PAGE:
In one of the best moments of the Sunday Oscar telecast, Bette Midler sings ‘Wind Beneath My Wings’ following the In Memoriam presentation of recently departed entertainment industry figures.
With only a week to catch our breath after the lengthy cavalcade of Winter Olympics coverage, this year’s Oscarcast may have seemed a refreshingly snug handout of awards. After all, it lasted only slightly more than three and a half hours, aired on ABC from a single venue (Hollywood’s Dolby Theatre), and was emceed by the comfortably reliable Ellen DeGeneres.
By comparison to the Sochi games, Oscar went by in a flash.
Meanwhile, it had its high moments and a bare minimum of deficits, easily cataloged in cinematic terms: Great scene! Or ... best left on the cutting-room floor.
● Great Scene: The show’s kickoff, which, unlike so many years before, wasn’t an extravagant comedic film featuring the host with a bevy of stars, but instead, found DeGeneres arriving on stage to deliver her simple, but satisfyingly funny, monologue.
In gently wry style, she ribbed celebs in the hall as well as show biz in general. (The nominees, she declared, had collectively made more than 1,400 films, “and you’ve gone to a total of six years of college.”)
Then she brought on the first presenter. Brisk and efficient.
After that, she kept the energy flowing throughout a broadcast predictably sparse in surprises among those who won. Unlike many hosts, she was a regular presence, at one moment gathering stars in the audience for a group selfie to tweet, at another bringing in a pizza delivery guy to share slices with audience members (and then confessing she had no money to pay the bill: “Where’s Harvey Weinstein?”).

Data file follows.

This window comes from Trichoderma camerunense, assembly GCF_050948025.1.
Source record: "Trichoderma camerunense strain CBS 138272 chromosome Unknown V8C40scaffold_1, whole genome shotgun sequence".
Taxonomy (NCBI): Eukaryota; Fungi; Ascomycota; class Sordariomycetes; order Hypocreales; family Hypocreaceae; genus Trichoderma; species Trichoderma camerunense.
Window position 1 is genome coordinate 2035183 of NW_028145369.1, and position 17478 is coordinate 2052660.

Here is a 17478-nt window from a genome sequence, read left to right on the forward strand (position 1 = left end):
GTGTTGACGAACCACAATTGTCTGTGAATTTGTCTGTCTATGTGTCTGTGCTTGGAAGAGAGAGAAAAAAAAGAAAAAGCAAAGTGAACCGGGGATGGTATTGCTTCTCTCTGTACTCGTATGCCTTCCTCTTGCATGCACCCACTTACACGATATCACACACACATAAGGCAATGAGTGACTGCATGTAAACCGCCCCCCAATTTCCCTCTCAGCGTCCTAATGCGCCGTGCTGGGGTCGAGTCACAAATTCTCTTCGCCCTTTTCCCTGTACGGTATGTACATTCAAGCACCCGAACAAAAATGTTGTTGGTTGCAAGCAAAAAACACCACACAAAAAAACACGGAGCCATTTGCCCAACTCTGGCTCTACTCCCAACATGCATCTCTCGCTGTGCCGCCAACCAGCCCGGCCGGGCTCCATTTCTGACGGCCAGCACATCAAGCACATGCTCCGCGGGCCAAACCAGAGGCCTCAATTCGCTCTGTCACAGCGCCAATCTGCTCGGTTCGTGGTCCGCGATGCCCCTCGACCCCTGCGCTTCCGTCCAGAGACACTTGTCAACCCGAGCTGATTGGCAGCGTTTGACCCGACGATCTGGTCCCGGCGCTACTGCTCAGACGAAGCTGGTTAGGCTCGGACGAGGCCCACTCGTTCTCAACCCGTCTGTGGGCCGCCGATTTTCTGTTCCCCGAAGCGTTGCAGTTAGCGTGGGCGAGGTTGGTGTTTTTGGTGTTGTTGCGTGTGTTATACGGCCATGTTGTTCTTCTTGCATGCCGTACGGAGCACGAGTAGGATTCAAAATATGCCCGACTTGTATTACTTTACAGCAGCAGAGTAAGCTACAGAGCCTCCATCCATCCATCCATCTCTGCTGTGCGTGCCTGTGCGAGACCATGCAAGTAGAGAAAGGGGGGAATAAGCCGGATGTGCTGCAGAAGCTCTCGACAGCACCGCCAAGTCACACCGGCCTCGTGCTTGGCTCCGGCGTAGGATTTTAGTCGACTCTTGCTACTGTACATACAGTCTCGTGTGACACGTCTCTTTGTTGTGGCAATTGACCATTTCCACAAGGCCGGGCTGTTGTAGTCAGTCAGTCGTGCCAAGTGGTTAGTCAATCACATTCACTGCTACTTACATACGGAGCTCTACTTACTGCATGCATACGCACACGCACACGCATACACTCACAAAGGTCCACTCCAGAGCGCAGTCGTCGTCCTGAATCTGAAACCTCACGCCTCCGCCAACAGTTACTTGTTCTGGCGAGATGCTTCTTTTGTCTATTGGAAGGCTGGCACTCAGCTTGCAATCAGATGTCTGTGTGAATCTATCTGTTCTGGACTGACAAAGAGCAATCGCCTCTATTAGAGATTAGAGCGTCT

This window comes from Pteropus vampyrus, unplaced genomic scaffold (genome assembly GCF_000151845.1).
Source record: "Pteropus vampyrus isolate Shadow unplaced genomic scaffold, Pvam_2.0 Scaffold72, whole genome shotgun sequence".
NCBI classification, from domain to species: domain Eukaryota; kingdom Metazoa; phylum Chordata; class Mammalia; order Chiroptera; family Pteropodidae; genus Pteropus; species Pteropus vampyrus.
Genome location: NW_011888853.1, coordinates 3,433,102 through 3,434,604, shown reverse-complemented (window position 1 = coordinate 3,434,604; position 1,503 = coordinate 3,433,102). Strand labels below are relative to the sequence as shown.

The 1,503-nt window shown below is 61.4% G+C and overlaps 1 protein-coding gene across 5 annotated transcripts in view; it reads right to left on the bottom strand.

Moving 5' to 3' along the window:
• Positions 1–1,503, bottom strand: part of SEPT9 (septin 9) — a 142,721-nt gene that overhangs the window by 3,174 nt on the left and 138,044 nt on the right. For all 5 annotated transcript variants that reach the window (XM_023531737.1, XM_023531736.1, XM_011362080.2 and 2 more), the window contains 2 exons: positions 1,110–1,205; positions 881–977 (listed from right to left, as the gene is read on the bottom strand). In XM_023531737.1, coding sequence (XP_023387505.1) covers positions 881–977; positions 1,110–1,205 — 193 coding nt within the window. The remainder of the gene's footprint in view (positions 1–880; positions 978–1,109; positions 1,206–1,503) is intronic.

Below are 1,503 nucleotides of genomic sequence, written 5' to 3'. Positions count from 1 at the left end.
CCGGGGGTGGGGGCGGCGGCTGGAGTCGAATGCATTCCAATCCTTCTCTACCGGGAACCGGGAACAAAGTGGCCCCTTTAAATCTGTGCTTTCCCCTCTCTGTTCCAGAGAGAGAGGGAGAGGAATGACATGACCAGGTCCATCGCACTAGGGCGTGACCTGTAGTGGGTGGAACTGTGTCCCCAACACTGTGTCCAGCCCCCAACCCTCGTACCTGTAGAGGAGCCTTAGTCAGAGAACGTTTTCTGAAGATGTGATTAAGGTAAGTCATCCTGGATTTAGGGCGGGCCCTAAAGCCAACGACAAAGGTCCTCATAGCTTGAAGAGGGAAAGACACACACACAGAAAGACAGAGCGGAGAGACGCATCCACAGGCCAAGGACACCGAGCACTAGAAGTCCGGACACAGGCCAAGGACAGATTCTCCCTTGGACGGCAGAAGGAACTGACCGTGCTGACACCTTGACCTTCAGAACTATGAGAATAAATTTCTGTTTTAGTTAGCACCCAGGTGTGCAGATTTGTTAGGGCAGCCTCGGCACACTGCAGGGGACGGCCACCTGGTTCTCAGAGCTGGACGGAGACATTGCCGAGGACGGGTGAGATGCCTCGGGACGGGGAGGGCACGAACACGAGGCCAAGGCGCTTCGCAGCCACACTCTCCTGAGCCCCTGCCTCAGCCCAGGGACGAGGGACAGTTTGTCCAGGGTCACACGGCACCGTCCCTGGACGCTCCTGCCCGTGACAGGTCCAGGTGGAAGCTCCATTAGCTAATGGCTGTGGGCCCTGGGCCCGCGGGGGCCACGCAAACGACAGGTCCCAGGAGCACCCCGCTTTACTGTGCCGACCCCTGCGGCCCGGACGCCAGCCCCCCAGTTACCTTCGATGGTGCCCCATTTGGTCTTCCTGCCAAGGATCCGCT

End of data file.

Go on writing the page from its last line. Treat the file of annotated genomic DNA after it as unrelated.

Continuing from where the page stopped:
DeGeneres did what any host should do: Stay involved and make sure everyone has fun.
At the same time, she seemed to be committed to an unspoken theme for the evening: Humanize Hollywood’s glitterati for the viewers. In return, the stars were on their best behavior.
● Great Scene: Best supporting actor (for Dallas Buyers Club) Jared Leto’s acceptance speech paid tribute to his mother, thanking her “for teaching me to dream,” then celebrated the dreams “in places like the Ukraine and Venezuela” — before pledging his support to those who have felt injustice “because of who you are or who you love.” He was the night’s first winner, and, in accepting his trophy, also pulled off a humanistic hat trick.
● For the Cutting-Room Floor: The ironic spectacle of veteran actress Kim Novak, who was a presenter in the category of animation but, at age 81, revealed an eerily baby-smooth face that seemed frozen in place.
● Great Scene: Musical number with Pharrell Williams performing his nominated song, Happy.
● Great Scene: U2 performing their nominated song, Ordinary Love.
● Great Scene: Pink performing Over the Rainbow against panoramic clips from The Wizard of Oz in a salute to that beloved film’s 75th anniversary.
● Great Scene: A particularly moving presentation of the In Memoriam roll, free of distracting applause from the audience. After the faces and names of the departed had been seen, Bette Midler sang the evocative Wind Beneath My Wings.
● For the Cutting-Room Floor: Superfluous remarks from the president of the Academy, a mission statement whose pace-arresting effect was underscored by DeGeneres a moment later when she cracked, “Good luck following that, Amy Adams and Bill Murray!”
● Great Scene: The heartfelt acceptance spilling out of best supporting actress Lupita Nyong’o (12 Years a Slave), who made it clear she understood that “so much joy in my life is thanks to so much pain in someone else’s.”
● For the Cutting-Room Floor: The format of introducing the nine best-picture nominees, bunched in groups of threes, giving each film short shrift. Isn’t there a better way of giving viewers a fitting sense of these contenders, which, after all, are the heart of what the Oscars is all about?
● Great Scene: The evening’s finale, a joyous reception for best picture winner 12 Years a Slave.
All in all, it was sleek show. Few bombshells, fewer embarrassments, from fade-in to fade-out.
Then, in cinematic terms, that was a wrap.